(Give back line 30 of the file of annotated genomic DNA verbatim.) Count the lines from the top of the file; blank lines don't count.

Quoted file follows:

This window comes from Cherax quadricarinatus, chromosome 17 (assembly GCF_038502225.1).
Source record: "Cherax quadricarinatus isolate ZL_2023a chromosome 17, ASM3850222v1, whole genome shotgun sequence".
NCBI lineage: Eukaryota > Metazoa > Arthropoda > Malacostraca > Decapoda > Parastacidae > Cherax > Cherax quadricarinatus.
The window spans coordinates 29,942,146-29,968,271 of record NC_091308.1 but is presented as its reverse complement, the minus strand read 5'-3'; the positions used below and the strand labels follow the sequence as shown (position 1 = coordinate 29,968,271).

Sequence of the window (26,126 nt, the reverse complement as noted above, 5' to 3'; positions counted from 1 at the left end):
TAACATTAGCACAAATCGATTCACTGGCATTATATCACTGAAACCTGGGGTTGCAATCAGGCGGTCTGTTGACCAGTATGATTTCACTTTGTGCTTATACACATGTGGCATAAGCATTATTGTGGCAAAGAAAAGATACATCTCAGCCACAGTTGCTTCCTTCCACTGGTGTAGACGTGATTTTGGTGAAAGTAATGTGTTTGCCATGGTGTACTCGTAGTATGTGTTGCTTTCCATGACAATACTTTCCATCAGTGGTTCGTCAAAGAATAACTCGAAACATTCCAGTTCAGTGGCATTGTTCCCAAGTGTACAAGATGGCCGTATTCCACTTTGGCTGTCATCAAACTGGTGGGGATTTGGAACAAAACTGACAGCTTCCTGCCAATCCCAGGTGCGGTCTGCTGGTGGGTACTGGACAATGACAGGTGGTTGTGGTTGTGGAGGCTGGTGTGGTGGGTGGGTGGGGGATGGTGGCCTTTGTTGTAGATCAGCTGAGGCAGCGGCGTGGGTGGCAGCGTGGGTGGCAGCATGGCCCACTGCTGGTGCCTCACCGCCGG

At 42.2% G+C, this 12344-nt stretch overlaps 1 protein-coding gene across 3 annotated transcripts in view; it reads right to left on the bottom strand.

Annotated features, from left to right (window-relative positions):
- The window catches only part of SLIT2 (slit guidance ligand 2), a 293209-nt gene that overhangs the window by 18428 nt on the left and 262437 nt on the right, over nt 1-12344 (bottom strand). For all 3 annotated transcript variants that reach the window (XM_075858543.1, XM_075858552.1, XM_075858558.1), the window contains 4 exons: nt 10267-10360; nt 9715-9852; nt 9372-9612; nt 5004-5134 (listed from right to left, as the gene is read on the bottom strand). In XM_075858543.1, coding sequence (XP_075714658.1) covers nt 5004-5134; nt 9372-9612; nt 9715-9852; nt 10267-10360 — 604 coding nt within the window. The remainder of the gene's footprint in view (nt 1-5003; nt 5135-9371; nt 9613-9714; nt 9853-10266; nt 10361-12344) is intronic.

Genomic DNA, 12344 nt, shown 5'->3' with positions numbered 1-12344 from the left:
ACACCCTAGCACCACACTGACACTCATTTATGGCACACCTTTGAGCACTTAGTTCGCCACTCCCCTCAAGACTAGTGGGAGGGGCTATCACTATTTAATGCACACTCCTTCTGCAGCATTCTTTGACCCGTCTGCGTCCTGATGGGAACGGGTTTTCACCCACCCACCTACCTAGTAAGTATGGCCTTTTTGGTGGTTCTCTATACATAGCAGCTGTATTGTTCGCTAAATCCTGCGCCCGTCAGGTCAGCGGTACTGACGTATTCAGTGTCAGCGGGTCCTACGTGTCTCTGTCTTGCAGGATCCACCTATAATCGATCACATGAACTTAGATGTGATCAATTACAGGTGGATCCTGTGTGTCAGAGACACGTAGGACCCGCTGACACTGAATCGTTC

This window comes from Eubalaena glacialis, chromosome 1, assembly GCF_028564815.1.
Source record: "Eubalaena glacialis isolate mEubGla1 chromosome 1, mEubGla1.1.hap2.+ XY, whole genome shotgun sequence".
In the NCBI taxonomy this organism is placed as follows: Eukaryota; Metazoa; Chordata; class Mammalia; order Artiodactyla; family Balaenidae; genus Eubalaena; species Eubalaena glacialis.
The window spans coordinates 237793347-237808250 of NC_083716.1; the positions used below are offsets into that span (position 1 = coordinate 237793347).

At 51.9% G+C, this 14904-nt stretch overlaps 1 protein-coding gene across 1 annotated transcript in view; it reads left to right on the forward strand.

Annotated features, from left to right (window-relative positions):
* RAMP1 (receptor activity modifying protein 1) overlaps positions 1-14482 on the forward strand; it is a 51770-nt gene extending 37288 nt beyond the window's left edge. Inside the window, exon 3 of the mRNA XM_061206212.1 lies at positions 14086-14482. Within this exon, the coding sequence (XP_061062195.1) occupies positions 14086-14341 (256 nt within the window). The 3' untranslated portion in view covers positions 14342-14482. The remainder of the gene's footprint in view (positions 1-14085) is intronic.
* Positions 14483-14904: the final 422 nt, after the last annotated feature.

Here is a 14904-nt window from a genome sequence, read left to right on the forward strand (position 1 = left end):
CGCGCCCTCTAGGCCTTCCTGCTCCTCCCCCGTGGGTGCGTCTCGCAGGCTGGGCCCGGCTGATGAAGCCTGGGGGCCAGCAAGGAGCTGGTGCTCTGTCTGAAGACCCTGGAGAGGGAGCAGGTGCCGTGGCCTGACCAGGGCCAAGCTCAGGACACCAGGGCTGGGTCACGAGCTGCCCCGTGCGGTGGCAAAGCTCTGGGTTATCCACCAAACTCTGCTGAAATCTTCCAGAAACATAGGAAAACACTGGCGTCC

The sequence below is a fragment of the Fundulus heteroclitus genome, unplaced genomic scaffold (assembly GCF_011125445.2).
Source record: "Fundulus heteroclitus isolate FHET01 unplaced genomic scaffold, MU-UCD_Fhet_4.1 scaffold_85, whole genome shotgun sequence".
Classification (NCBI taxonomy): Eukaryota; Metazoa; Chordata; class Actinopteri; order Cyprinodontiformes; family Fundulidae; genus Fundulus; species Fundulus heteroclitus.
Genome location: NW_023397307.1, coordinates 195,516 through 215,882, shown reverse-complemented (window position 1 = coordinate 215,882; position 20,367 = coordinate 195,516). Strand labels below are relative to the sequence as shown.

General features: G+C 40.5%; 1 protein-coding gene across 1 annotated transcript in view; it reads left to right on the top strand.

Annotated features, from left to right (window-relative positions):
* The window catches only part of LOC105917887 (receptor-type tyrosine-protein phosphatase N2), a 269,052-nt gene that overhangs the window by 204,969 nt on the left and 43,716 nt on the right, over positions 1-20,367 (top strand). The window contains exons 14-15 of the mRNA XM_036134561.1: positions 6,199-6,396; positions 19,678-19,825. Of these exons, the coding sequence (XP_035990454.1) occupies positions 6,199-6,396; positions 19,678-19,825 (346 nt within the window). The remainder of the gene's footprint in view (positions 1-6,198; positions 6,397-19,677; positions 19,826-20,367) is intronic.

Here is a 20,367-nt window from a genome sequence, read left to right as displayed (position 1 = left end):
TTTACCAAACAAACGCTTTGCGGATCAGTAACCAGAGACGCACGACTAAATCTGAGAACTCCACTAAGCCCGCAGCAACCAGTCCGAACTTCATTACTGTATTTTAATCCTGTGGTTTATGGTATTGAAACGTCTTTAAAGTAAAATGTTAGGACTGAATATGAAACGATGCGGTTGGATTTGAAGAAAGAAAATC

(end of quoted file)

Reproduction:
TTTACCAAACAAACGCTTTGCGGATCAGTAACCAGAGACGCACGACTAAATCTGAGAACTCCACTAAGCCCGCAGCAACCAGTCCGAACTTCATTACTGTATTTTAATCCTGTGGTTTATGGTATTGAAACGTCTTTAAAGTAAAATGTTAGGACTGAATATGAAACGATGCGGTTGGATTTGAAGAAAGAAAATC